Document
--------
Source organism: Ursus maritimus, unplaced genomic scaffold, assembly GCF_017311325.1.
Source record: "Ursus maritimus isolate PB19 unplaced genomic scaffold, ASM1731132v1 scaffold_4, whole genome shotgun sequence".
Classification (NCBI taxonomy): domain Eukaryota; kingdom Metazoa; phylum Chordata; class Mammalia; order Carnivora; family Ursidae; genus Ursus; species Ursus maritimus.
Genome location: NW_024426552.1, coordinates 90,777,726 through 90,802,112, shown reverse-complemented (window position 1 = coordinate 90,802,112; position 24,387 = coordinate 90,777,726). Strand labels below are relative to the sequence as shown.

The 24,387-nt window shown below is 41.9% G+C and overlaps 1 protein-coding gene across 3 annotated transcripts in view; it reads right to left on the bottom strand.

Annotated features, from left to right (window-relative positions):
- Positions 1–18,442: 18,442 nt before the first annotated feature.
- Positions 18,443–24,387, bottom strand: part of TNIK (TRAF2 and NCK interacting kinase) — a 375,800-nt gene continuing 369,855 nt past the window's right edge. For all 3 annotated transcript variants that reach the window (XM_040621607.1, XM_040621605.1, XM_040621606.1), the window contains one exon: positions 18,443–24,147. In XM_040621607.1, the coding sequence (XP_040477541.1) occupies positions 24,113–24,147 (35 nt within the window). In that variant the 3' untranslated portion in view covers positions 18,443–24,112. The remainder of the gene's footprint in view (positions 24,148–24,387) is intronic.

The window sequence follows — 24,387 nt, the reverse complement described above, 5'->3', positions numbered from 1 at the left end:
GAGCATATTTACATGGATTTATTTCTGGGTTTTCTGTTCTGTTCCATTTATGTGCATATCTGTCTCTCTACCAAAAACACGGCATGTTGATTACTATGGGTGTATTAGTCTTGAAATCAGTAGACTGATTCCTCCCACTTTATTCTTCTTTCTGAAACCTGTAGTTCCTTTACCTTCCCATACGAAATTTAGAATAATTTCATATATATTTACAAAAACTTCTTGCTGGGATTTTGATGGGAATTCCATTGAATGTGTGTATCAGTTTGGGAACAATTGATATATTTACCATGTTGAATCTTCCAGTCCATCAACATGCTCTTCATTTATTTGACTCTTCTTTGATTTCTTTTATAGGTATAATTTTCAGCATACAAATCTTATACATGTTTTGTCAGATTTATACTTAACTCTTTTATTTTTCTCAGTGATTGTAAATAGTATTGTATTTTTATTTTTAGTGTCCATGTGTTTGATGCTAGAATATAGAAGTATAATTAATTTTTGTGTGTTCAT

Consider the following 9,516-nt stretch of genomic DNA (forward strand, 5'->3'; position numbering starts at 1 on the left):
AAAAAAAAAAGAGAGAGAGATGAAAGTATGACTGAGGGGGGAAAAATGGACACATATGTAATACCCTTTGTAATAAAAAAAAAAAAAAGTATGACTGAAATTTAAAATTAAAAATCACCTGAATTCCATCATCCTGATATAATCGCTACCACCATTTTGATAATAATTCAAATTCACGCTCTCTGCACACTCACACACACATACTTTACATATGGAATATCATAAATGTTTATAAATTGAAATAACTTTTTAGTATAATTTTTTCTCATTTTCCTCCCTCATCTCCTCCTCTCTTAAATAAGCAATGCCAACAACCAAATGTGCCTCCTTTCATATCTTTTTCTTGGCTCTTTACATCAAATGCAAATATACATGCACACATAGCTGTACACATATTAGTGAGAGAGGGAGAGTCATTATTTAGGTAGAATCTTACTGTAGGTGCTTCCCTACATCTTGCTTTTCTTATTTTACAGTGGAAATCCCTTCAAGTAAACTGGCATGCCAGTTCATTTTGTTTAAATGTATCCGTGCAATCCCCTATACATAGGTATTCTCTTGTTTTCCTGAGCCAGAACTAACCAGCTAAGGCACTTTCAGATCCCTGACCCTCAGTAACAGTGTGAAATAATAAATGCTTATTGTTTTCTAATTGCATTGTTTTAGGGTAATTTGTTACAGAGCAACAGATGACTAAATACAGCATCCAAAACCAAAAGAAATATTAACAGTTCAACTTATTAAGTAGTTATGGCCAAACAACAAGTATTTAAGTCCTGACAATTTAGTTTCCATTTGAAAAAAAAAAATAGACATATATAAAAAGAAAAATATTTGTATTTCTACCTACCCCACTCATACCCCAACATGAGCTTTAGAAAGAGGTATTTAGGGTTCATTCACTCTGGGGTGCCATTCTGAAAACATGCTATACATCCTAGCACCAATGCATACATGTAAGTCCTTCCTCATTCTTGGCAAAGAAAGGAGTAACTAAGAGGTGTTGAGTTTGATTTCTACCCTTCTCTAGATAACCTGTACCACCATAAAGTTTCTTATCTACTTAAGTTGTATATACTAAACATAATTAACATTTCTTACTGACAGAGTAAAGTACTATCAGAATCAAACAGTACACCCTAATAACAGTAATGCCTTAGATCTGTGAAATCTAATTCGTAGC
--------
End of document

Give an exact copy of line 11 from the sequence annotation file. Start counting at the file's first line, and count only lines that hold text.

Consider the following 9,516-nt stretch of genomic DNA (forward strand, 5'->3'; position numbering starts at 1 on the left):